History of disability


Published on

A short history of attitudes to disability

Published in: Career, Sports
1 Like
  • Be the first to comment

No Downloads
Total views
On SlideShare
From Embeds
Number of Embeds
Embeds 0
No embeds

No notes for slide

History of disability

  1. 1. How Disability has been perceived through History
  2. 2. Medieval Times - 10501485 Attitudes were mixed, people thought that disability – •was a punishment for sin, • the result of being born under the hostile influence of the planet Saturn, •Or that disabled people were closer to God, suffering purgatory on earth and so would get to heaven sooner. Services and support •most disabled people lived and worked in their communities, supported by family and friends. •If they couldn't work, their town or village might support them, •sometimes people resorted to begging. •Some were cared for by monks and nuns as their Christian duty. •a network of hospitals based in (or near) religious establishments began to emerge. Specialist hospitals for leprosy, blindness and physical disability were created. England's first mental institution was the Bethlehem hospital (‘Bedlam‘) in London. •Almshouses were founded to provide a supportive place for disabled people and others in need of support to live.
  3. 3. Tudor England – 16th Century Attitudes • some people with learning difficulties seen as ‘Natural Fools’ •Poor Law Acts punished sturdy ‘vagabonds’ who were seen as idle by choice. They could be whipped and branded. •The ‘impotent poor’ were viewed differently. People ‘naturally disabled’ were provided for by overseers. Services and support •Henry VIII destroyed the monasteries and with them the hospitals, only Bethlehem Hospital survived. •Gradually new hospitals and almshouses were opened as care began to be seen as a civic duty. •Mental illness began to be seen as a medical issue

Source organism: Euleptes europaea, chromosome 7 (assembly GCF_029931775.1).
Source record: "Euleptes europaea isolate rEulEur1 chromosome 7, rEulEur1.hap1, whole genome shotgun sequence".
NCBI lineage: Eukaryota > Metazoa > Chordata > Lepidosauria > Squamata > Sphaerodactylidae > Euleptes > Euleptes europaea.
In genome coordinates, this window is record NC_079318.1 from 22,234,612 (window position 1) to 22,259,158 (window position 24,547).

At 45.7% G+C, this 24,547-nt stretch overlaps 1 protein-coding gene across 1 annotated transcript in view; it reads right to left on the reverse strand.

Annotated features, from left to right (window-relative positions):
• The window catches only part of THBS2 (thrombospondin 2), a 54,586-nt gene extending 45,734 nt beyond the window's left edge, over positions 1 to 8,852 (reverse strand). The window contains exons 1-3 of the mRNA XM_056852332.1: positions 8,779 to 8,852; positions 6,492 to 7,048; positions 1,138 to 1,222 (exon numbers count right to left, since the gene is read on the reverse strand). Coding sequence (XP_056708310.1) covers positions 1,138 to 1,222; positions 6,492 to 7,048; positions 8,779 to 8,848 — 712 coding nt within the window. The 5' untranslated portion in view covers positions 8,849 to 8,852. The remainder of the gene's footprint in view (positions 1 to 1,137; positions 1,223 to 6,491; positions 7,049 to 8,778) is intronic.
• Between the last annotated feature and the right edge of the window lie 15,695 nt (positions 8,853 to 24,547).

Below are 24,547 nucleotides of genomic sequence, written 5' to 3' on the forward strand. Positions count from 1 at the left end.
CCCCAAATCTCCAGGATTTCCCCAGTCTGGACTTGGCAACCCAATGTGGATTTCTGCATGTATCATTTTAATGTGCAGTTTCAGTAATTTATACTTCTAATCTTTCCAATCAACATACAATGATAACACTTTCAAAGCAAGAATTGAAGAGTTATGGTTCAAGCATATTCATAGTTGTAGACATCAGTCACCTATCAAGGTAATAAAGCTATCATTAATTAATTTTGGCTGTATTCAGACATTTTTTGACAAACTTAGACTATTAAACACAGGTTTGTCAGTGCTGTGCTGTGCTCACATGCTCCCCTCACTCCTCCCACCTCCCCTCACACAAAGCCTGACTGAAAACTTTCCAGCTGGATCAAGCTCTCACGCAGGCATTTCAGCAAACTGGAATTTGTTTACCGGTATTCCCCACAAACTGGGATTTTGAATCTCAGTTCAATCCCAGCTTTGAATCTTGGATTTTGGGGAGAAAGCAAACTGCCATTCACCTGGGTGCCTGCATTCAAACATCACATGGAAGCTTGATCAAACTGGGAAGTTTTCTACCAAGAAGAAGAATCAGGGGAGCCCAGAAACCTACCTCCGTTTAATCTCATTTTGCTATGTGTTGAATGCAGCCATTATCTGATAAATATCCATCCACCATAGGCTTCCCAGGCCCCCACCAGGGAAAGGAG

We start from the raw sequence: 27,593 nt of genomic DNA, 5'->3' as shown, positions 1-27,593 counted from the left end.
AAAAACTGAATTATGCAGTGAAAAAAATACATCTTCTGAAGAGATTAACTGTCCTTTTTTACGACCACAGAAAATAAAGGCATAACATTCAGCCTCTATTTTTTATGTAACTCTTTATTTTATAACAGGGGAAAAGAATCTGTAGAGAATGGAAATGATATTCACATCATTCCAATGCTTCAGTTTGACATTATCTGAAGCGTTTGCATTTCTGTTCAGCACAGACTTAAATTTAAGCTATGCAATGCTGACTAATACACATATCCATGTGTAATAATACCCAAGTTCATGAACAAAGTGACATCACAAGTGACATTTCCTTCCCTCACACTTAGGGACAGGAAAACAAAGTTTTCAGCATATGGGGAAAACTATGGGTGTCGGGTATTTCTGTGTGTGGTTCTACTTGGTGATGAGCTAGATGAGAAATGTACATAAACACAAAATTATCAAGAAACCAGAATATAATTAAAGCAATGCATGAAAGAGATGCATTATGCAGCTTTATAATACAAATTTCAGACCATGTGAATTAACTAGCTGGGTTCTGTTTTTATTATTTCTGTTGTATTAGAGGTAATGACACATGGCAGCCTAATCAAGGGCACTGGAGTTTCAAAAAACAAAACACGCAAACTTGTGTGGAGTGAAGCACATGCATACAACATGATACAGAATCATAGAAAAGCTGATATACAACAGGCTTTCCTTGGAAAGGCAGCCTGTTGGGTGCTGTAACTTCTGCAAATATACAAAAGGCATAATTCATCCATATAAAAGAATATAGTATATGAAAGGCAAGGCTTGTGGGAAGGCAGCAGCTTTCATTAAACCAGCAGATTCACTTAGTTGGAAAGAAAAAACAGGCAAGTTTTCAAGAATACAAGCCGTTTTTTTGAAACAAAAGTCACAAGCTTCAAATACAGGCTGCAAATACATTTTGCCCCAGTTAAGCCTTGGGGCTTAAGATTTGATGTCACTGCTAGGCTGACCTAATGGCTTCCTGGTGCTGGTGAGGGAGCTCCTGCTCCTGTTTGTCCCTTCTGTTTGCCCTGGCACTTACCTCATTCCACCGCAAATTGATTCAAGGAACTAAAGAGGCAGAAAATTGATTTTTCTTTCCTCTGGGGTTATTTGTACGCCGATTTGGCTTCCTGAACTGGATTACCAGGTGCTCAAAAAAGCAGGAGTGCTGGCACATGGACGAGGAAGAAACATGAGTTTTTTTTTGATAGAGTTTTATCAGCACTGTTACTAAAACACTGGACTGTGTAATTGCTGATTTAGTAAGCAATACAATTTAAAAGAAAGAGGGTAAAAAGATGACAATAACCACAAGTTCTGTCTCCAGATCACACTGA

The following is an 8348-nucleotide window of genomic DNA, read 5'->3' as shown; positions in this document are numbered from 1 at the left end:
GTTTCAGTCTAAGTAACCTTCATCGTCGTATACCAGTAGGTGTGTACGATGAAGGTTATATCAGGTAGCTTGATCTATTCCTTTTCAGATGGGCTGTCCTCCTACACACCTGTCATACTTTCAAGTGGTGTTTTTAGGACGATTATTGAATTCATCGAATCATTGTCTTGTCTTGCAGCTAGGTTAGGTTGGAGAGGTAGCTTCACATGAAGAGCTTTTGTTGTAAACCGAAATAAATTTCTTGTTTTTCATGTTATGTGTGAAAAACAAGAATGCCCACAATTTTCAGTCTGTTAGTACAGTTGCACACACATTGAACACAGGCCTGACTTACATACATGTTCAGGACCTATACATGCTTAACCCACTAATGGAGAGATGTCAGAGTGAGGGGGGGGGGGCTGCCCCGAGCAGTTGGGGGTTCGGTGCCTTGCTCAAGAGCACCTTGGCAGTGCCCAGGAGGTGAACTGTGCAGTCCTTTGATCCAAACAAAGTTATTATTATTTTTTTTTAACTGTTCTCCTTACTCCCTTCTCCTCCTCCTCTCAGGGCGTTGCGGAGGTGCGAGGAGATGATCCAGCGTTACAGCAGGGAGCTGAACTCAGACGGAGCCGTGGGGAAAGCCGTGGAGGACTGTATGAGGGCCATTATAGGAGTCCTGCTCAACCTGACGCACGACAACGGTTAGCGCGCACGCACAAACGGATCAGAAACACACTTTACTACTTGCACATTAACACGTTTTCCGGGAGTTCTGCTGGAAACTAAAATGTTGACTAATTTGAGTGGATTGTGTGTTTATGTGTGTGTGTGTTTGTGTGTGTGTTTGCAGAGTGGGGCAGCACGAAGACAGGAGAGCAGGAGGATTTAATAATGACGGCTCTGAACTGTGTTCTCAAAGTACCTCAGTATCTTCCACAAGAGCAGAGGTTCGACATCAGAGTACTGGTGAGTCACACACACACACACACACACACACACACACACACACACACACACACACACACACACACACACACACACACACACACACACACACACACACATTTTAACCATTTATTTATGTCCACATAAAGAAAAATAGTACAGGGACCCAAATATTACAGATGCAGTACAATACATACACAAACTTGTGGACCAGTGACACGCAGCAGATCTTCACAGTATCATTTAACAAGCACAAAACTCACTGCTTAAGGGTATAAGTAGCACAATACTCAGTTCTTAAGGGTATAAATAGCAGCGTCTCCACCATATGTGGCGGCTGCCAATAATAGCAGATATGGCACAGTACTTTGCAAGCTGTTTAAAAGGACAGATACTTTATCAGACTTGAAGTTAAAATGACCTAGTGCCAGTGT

4. 4. 18th Century - 16601832 Attitudes •Madness began to be seen as an illness rather than having a religious or astrological cause. Similarly regarding physical impairment. •Seen as unfortunate and deserving of charity Services and support •Bethlehem hospital was rebuilt after the Great Fire •Royal Chelsea and Greenwich Hospitals for disabled service men •Quakers set up the York Retreat for disabled people, including those with mental health issues. •The first specialist schools for children who were “deaf and dumb” or blind. •Private “madhouses” •The idea that institutions were the right places for people was beginning to grow.
  5. 5. 19th Century Attitudes •During the Industrial revolution attitudes hardened, less sympathy. •Belief that giving support to people would make them lazy. Services and support •From a few hundred people in 9 asylums at the start of the century, to 100,000 in 120 ‘county pauper asylums’ and a further 10,000 in workhouses by 1900. •Nevertheless many people still lived in the community. •Growth of special schools and charities.
  6. 6. 20th Century – first half Attitudes •Return of 2 million disabled servicemen after the Great War changed attitudes, disabled people were seen less as a burden. •However, the rise of eugenics movement led to the belief that disabled people were a threat to the health of the nation. •In Germany up to 250,000 disabled people were killed through the T4 programme. •Services and support •New services and interventions developed for disabled service personnel. It was a time of innovation in prosthetics for example. •Rural colonies were built for people with learning difficulties.
  7. 7. 20th Century – post war Attitudes •Eugenics no longer popular •300,000 disabled service personnel and shortage of none-disabled men led to a focus on getting disabled people into work. Services and support •1944 Disabled Persons Employment Act. •1948 introduction of the welfare state and the national health service. •DIG (Disablement Income Group, 1965) considered the first pan- impairment pressure group in Britain. Campaigned for the introduction of a full disability income through social security for all disabled people. •1974 UPIAS (Union of Physically Impaired Against Segregation) – social model of disability •1981 Jay Report, and institutional scandals which prompted it, led to closure of many asylums and a new era of “Community Care” •1995 Disability Discrimination Act
  8. 8. More information • http://www.english-heritage.org.uk/discover/peo • http://www.disability-equality.org.uk/uploads/file • http://ukdisabilityhistorymonth.com/what_is _/